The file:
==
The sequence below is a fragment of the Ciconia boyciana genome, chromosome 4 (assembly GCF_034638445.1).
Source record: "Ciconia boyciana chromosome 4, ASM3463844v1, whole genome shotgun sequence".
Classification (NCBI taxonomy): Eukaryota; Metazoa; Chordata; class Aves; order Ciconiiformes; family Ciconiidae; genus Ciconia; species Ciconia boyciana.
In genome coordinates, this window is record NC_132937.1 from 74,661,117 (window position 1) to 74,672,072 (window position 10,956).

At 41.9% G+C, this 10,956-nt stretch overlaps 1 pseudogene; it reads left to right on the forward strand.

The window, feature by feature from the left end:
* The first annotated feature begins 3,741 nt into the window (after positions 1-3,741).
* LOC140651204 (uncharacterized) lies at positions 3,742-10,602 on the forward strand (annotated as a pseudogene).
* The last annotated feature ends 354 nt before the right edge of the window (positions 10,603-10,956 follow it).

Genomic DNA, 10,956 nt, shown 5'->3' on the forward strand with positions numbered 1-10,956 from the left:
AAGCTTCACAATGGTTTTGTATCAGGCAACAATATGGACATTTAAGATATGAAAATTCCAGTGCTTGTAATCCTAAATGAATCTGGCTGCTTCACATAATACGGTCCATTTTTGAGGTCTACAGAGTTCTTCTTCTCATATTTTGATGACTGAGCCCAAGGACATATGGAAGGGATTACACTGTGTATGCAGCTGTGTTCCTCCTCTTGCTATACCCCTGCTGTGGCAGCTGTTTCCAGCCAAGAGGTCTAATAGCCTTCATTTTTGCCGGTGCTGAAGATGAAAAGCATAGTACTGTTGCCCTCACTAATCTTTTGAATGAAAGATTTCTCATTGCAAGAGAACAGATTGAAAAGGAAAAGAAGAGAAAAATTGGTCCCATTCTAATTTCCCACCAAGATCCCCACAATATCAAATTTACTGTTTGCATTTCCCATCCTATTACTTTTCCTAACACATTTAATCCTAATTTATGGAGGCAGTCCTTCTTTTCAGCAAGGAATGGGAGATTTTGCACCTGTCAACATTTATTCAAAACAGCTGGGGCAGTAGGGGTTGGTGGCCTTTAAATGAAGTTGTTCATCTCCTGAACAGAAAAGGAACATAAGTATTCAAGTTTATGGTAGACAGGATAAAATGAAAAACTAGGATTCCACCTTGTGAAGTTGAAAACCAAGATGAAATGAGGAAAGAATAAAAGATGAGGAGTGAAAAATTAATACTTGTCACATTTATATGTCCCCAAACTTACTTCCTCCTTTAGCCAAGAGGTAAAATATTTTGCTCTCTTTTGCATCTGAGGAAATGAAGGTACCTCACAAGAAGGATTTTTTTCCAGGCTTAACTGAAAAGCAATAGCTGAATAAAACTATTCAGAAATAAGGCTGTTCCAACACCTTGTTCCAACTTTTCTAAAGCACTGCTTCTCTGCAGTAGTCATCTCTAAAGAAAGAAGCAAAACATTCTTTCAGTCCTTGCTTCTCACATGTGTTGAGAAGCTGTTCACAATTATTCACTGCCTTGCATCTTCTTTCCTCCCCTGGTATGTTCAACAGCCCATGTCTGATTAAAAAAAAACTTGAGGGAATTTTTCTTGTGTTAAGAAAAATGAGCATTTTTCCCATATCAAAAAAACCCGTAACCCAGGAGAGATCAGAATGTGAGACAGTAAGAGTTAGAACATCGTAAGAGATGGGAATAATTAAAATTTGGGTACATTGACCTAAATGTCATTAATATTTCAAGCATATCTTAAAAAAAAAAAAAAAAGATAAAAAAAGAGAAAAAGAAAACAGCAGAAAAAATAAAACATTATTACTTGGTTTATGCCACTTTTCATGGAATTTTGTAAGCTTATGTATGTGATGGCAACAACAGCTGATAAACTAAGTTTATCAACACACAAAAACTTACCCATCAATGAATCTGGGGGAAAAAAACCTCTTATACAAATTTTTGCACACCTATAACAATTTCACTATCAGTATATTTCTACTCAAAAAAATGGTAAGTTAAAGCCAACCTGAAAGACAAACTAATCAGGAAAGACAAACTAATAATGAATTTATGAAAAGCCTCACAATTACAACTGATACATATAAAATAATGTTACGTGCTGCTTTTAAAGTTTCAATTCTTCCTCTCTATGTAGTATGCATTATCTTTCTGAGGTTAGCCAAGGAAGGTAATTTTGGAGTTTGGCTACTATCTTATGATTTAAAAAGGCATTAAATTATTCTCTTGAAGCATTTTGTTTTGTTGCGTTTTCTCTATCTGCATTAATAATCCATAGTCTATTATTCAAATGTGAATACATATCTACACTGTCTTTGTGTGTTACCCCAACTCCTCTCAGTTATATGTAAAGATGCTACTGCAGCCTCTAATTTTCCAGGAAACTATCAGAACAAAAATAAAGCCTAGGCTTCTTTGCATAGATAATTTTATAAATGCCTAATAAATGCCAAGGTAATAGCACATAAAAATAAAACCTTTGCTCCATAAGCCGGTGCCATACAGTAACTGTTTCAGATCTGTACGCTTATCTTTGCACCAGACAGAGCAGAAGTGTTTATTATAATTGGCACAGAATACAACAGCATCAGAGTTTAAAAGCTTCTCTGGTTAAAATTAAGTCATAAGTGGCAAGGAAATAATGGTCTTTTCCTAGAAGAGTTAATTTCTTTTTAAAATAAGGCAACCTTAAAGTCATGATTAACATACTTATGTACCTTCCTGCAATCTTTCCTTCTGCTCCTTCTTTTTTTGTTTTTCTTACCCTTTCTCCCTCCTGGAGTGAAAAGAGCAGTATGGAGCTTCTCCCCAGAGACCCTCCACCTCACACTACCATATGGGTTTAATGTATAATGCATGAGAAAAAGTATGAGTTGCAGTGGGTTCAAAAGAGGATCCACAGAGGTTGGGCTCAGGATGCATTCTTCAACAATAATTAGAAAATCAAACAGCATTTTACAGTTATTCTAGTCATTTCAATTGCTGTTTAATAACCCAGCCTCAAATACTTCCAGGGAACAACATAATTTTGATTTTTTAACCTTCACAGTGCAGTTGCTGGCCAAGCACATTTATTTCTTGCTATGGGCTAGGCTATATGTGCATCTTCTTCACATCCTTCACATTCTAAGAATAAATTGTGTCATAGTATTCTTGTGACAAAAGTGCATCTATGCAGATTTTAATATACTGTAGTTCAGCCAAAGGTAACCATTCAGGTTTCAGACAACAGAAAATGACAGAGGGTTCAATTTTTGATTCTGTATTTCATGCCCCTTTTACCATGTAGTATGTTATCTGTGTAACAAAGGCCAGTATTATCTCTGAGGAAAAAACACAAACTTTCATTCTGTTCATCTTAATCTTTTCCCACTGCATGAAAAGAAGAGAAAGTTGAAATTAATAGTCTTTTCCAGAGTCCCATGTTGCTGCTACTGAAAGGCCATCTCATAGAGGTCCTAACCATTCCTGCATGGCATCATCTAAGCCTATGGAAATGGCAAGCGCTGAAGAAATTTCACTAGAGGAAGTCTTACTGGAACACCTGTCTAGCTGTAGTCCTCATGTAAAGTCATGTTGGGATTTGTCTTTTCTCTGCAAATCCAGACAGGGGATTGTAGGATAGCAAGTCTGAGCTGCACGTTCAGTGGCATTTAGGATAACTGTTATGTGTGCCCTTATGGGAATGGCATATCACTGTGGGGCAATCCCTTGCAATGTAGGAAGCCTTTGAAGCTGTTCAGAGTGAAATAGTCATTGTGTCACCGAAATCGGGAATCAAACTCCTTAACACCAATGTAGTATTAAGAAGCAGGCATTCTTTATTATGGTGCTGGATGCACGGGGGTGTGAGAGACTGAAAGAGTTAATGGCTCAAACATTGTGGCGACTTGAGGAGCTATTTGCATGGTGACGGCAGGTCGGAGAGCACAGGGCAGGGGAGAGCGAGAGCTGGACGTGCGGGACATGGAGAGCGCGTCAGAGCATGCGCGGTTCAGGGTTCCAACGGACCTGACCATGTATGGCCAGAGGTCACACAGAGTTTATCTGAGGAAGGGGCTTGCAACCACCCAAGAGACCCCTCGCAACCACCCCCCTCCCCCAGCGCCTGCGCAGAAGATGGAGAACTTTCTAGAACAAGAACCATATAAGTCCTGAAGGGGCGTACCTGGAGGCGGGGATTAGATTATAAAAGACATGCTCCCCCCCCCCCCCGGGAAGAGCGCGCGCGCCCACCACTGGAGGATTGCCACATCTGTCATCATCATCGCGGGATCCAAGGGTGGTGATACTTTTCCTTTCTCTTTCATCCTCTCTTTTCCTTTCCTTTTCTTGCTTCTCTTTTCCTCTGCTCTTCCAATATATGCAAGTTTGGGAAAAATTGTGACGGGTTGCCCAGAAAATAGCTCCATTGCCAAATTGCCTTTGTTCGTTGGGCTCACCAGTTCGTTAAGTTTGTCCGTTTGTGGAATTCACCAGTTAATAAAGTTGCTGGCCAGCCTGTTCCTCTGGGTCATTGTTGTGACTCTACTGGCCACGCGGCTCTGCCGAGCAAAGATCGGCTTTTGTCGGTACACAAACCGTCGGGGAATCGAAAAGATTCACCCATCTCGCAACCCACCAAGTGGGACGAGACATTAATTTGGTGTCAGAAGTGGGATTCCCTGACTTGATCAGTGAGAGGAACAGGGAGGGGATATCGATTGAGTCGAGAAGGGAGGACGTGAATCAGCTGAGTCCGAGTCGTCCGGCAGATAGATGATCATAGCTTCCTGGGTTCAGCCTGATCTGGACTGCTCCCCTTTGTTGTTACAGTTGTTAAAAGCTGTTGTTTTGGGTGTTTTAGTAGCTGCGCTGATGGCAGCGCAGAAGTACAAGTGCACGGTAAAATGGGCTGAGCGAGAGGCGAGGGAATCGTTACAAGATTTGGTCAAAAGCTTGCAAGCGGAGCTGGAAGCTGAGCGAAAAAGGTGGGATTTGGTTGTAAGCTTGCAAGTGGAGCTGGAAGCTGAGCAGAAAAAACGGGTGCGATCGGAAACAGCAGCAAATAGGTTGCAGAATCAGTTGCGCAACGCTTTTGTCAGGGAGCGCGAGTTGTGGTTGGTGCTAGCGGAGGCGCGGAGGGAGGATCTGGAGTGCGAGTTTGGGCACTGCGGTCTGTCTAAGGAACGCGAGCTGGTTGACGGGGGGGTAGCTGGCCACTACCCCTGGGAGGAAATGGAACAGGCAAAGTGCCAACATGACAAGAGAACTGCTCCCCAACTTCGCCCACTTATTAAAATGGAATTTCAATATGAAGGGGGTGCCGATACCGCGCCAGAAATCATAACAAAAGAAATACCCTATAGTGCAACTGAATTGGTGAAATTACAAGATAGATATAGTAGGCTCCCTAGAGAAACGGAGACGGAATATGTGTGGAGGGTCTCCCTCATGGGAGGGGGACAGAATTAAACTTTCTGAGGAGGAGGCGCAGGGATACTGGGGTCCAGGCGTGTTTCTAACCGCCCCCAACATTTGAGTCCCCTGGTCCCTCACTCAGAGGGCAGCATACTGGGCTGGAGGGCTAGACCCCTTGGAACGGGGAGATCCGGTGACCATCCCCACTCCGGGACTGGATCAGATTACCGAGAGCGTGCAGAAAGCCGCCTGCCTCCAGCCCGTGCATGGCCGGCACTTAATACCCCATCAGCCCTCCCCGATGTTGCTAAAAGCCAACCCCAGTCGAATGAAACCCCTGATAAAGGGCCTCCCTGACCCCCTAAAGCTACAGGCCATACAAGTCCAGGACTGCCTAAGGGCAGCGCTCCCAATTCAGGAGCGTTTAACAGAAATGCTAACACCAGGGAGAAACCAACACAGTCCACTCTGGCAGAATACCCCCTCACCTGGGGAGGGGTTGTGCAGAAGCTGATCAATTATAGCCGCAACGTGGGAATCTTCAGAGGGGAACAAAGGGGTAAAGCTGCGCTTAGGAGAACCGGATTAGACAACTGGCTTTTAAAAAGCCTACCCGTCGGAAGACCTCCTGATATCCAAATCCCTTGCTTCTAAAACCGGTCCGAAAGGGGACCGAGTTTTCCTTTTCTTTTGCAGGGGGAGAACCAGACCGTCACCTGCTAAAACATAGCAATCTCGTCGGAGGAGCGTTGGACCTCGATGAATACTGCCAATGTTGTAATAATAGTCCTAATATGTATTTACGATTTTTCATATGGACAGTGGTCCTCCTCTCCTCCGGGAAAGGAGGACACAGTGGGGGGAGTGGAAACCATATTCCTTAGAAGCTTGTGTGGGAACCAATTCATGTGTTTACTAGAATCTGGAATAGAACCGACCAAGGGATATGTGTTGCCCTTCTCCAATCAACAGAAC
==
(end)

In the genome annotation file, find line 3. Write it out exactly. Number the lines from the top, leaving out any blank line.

Classification (NCBI taxonomy): Eukaryota; Metazoa; Chordata; class Aves; order Ciconiiformes; family Ciconiidae; genus Ciconia; species Ciconia boyciana.